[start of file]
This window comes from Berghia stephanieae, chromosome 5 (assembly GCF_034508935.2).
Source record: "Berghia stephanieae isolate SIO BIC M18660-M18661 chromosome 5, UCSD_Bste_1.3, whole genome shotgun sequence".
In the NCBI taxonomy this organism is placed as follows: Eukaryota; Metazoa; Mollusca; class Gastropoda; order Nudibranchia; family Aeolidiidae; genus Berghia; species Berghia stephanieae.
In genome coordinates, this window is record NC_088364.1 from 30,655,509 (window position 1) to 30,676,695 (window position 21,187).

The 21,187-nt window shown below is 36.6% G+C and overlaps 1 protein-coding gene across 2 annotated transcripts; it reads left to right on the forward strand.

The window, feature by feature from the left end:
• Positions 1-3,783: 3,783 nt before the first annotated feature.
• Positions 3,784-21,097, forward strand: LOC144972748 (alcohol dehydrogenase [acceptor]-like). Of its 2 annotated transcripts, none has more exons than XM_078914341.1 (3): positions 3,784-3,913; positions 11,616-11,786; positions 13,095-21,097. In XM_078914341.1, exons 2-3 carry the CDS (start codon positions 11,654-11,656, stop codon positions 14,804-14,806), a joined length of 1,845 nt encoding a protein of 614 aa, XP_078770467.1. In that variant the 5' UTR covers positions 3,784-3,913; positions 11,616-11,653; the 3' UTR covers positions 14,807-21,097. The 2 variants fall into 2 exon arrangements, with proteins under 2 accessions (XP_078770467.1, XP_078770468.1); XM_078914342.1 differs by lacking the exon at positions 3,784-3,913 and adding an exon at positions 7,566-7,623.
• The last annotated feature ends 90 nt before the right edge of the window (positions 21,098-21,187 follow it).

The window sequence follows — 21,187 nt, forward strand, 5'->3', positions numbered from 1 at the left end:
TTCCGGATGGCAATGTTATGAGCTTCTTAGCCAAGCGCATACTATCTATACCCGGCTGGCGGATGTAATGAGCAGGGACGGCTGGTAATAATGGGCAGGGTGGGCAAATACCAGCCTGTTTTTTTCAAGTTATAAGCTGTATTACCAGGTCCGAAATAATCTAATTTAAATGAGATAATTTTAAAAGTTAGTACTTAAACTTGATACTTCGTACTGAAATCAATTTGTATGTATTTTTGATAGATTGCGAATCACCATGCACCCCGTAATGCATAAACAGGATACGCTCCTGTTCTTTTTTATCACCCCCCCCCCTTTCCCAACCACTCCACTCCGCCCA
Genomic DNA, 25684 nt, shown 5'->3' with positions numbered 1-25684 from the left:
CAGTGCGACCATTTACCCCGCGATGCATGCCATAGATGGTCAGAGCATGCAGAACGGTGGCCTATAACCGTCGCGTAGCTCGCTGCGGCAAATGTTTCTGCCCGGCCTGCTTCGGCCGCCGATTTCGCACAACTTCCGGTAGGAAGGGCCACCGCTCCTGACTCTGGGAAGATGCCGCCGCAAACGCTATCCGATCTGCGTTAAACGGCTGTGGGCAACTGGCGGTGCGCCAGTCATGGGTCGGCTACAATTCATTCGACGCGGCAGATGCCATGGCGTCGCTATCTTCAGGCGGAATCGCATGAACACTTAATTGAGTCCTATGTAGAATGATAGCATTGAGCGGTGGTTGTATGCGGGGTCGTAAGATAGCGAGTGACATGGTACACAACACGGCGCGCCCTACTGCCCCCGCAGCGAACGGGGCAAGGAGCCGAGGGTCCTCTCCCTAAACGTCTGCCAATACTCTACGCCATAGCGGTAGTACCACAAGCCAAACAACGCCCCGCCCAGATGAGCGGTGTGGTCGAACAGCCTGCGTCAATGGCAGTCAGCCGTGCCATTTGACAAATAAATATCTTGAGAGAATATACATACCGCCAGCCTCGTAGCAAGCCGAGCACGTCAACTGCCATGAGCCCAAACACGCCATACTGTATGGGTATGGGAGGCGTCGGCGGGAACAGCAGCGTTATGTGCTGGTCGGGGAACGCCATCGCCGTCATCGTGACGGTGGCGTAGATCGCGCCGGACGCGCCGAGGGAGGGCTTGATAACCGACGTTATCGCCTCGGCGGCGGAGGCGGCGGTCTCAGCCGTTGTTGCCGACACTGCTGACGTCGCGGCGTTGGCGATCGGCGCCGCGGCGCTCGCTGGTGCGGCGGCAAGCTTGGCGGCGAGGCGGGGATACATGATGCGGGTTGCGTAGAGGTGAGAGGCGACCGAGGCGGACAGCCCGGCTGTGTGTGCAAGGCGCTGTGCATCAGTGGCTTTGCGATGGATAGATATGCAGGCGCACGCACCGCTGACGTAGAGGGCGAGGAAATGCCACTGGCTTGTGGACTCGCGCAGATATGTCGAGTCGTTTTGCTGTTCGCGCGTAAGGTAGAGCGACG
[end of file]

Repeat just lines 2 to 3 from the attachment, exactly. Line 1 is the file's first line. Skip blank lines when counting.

Source record: "Berghia stephanieae isolate SIO BIC M18660-M18661 chromosome 5, UCSD_Bste_1.3, whole genome shotgun sequence".
In the NCBI taxonomy this organism is placed as follows: Eukaryota; Metazoa; Mollusca; class Gastropoda; order Nudibranchia; family Aeolidiidae; genus Berghia; species Berghia stephanieae.